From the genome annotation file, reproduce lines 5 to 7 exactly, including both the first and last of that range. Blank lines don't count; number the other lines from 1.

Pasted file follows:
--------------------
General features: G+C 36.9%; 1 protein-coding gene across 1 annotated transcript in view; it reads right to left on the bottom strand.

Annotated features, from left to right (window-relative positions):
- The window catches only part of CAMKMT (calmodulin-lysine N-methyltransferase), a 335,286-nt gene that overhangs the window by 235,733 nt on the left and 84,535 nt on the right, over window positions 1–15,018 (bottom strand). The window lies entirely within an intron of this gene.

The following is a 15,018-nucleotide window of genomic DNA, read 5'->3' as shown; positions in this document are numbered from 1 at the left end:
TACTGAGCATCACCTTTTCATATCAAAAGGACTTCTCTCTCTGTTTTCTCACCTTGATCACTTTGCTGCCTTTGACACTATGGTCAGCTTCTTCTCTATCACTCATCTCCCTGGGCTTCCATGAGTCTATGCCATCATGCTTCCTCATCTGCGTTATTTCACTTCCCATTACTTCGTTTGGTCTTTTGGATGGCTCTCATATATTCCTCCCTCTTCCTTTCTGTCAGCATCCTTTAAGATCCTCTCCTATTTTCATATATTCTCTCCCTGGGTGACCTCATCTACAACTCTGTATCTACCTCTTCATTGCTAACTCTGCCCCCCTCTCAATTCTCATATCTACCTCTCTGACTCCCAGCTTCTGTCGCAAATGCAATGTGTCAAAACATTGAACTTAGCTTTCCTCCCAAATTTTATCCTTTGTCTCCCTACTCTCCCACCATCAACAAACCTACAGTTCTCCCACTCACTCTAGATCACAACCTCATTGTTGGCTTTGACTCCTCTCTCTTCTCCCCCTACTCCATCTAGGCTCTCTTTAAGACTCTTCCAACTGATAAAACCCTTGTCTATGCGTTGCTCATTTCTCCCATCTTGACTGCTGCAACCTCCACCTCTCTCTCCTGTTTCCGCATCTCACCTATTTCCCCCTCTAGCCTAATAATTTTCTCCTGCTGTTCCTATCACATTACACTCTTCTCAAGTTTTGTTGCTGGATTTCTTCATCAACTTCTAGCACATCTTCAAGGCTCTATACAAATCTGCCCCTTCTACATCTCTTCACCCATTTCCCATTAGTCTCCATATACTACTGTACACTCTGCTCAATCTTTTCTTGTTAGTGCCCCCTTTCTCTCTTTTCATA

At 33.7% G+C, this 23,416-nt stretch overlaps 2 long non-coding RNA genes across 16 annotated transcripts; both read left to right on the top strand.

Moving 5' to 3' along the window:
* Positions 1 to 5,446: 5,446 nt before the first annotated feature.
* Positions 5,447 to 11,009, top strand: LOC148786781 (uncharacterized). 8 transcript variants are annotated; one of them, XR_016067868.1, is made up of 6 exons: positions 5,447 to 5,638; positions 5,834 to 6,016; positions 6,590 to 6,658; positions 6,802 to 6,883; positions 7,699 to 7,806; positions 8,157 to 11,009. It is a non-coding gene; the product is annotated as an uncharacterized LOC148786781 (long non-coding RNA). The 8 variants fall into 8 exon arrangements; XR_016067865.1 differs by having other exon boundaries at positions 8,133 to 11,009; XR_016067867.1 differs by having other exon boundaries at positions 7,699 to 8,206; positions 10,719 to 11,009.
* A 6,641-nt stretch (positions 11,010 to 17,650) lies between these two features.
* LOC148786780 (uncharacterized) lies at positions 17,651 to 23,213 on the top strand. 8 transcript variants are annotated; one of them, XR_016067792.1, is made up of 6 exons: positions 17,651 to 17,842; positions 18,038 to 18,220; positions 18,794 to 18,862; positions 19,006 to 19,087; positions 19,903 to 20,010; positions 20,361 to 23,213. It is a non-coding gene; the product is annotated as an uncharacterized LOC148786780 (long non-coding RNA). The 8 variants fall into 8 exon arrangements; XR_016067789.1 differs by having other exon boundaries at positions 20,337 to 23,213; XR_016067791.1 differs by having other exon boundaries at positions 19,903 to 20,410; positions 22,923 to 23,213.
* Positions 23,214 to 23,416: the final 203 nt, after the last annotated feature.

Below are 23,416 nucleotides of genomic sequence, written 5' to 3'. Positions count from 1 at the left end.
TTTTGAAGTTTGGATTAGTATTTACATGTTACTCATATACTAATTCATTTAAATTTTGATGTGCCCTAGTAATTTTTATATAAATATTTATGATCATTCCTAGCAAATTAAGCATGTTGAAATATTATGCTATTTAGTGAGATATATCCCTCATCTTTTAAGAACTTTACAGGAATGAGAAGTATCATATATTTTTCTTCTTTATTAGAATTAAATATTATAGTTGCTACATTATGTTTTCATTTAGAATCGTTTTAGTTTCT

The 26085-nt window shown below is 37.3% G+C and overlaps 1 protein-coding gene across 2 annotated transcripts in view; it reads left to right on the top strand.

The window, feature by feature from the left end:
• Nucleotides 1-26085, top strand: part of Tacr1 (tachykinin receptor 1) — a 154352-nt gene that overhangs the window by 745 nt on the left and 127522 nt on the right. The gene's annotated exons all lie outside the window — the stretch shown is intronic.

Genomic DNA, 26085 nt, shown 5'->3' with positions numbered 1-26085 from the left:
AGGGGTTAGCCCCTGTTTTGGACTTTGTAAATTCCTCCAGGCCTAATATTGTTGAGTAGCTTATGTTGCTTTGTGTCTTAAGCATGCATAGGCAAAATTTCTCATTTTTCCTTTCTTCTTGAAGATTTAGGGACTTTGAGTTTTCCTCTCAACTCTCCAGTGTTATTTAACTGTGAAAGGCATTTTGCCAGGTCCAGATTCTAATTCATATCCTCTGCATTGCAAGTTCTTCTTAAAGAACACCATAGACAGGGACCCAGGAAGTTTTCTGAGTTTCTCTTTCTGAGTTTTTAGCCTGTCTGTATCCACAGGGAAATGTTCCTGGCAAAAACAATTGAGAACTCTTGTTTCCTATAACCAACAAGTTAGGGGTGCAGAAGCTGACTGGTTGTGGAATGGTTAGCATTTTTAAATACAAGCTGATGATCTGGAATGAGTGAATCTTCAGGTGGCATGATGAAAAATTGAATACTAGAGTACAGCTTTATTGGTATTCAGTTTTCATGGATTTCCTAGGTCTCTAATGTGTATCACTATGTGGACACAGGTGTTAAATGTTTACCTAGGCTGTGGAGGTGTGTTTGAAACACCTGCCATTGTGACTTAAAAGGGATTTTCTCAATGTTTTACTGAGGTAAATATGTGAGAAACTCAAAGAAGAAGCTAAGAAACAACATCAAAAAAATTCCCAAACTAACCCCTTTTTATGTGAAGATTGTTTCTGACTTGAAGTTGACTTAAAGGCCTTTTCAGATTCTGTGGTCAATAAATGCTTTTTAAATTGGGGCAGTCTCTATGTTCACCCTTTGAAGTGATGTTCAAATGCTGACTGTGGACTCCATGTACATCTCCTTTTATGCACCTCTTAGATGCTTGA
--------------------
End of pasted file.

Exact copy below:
TACTGAGCATCACCTTTTCATATCAAAAGGACTTCTCTCTCTGTTTTCTCACCTTGATCACTTTGCTGCCTTTGACACTATGGTCAGCTTCTTCTCTATCACTCATCTCCCTGGGCTTCCATGAGTCTATGCCATCATGCTTCCTCATCTGCGTTATTTCACTTCCCATTACTTCGTTTGGTCTTTTGGATGGCTCTCATATATTCCTCCCTCTTCCTTTCTGTCAGCATCCTTTAAGATCCTCTCCTATTTTCATATATTCTCTCCCTGGGTGACCTCATCTACAACTCTGTATCTACCTCTTCATTGCTAACTCTGCCCCCCTCTCAATTCTCATATCTACCTCTCTGACTCCCAGCTTCTGTCGCAAATGCAATGTGTCAAAACATTGAACTTAGCTTTCCTCCCAAATTTTATCCTTTGTCTCCCTACTCTCCCACCATCAACAAACCTACAGTTCTCCCACTCACTCTAGATCACAACCTCATTGTTGGCTTTGACTCCTCTCTCTTCTCCCCCTACTCCATCTAGGCTCTCTTTAAGACTCTTCCAACTGATAAAACCCTTGTCTATGCGTTGCTCATTTCTCCCATCTTGACTGCTGCAACCTCCACCTCTCTCTCCTGTTTCCGCATCTCACCTATTTCCCCCTCTAGCCTAATAATTTTCTCCTGCTGTTCCTATCACATTACACTCTTCTCAAGTTTTGTTGCTGGATTTCTTCATCAACTTCTAGCACATCTTCAAGGCTCTATACAAATCTGCCCCTTCTACATCTCTTCACCCATTTCCCATTAGTCTCCATATACTACTGTACACTCTGCTCAATCTTTTCTTGTTAGTGCCCCCTTTCTCTCTTTTCATA

At 33.7% G+C, this 23,416-nt stretch overlaps 2 long non-coding RNA genes across 16 annotated transcripts; both read left to right on the top strand.

Moving 5' to 3' along the window: